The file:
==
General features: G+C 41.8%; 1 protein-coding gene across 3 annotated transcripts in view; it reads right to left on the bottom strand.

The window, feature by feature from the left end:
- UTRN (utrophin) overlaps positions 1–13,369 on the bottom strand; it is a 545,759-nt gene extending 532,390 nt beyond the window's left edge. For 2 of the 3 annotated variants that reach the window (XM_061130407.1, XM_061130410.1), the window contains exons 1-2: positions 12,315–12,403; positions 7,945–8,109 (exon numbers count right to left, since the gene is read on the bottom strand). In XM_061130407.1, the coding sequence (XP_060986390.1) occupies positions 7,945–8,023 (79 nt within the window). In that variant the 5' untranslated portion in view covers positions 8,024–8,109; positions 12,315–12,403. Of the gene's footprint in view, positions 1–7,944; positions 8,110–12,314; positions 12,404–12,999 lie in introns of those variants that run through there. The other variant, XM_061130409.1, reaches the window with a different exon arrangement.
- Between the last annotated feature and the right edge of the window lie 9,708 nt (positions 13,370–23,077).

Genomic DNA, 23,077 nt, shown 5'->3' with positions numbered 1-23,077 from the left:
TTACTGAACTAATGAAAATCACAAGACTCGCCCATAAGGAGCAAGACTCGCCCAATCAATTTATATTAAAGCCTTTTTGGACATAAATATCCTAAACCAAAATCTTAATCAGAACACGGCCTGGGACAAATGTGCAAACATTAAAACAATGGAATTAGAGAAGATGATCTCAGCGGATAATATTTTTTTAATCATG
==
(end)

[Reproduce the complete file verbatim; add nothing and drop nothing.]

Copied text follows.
General features: G+C 41.8%; 1 protein-coding gene across 3 annotated transcripts in view; it reads right to left on the bottom strand.

The window, feature by feature from the left end:
- UTRN (utrophin) overlaps positions 1–13,369 on the bottom strand; it is a 545,759-nt gene extending 532,390 nt beyond the window's left edge. For 2 of the 3 annotated variants that reach the window (XM_061130407.1, XM_061130410.1), the window contains exons 1-2: positions 12,315–12,403; positions 7,945–8,109 (exon numbers count right to left, since the gene is read on the bottom strand). In XM_061130407.1, the coding sequence (XP_060986390.1) occupies positions 7,945–8,023 (79 nt within the window). In that variant the 5' untranslated portion in view covers positions 8,024–8,109; positions 12,315–12,403. Of the gene's footprint in view, positions 1–7,944; positions 8,110–12,314; positions 12,404–12,999 lie in introns of those variants that run through there. The other variant, XM_061130409.1, reaches the window with a different exon arrangement.
- Between the last annotated feature and the right edge of the window lie 9,708 nt (positions 13,370–23,077).

Genomic DNA, 23,077 nt, shown 5'->3' with positions numbered 1-23,077 from the left:
TTACTGAACTAATGAAAATCACAAGACTCGCCCATAAGGAGCAAGACTCGCCCAATCAATTTATATTAAAGCCTTTTTGGACATAAATATCCTAAACCAAAATCTTAATCAGAACACGGCCTGGGACAAATGTGCAAACATTAAAACAATGGAATTAGAGAAGATGATCTCAGCGGATAATATTTTTTTAATCATG